Scrum is an example implementation of some of the Maturity Level 2 practices. Below we have listed the main practices of CMMI that map cleanly to Scrum process steps. This doesn’t mean that an organization could not eventually add additional CMMI practices to its projects; it just means that in Scrum, there is no clear equivalent called out.

Although the practices of Scrum provide good implementation examples of many Level 2 CMMI practices, one catch is the level of artifacts needed to appraise at CMMI Level 2. If a Scrum team either discards or loses its project artifacts, then being appraised Level 2 will not be possible since there will be little evidence showing what happened. If however, a project team stores these data, an appraisal team can then use them for verification. Ideally, Scrum team members would naturally want to store their work so that they could refer to past iterations during lessons-learned sessions.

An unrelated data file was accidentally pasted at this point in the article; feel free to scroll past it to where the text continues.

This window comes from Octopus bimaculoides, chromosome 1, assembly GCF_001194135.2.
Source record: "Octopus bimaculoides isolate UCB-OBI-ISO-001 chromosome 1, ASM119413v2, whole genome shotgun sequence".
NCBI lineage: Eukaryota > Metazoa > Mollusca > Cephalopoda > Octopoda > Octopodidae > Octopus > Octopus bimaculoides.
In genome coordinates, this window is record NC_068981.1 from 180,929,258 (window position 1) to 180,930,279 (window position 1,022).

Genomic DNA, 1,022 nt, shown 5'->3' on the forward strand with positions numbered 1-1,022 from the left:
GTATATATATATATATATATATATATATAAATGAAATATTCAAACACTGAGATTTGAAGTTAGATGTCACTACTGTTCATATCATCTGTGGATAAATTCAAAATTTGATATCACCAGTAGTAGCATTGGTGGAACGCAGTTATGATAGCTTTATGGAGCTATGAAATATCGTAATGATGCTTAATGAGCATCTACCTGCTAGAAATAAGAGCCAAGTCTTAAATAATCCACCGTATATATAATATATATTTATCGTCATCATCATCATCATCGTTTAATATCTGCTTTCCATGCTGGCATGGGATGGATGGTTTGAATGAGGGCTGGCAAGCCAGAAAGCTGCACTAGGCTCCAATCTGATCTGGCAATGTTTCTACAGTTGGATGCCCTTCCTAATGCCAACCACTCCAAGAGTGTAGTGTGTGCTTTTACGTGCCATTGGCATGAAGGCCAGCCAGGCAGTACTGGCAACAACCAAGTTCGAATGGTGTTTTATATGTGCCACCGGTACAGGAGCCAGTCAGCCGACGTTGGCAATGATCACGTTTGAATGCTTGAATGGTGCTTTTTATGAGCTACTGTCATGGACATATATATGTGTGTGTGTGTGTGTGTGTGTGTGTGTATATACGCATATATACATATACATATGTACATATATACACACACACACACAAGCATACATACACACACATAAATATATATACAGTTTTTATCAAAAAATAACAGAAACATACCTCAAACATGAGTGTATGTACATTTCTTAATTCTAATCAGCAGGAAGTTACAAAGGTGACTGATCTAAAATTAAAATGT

CMMI and Scrum mapping
In the tables below we show several CMMI practices (using CMMI text taken from the model definition) and how Scrum can implement each practice. To appraise Level 2, it is assumed that the Scrum implementation is robust and shows evidence of the CMMI practice being performed.  

 

REQUIREMENTS MANAGEMENT:  

 

 

The purpose of Requirements Management (REQM) is to manage the requirements of the project’s products and product components and to identify inconsistencies between those requirements and the project’s plans and work products.

 

 

 

 

REQM CMMI Practice Scrum Practice
SP 1.1 Develop an understanding with
the requirements providers on the
meaning of the requirements.
• Review of Product Backlog (requirements) with Product owner and
team.
SP 1.2 Obtain commitment to the
requirements from the project
participants.
• Release planning and Sprint planning sessions that seek team
member commitment.
SP 1.3 Manage changes to the
requirements as they evolve
during the project.
• Add requirements changes to the Product Backlog.
• Manage changes in the next Sprint planning meeting.
SP 1.5 Identify inconsistencies between
the project plans and work
products and the requirements.
• Daily standup meeting to identify issues.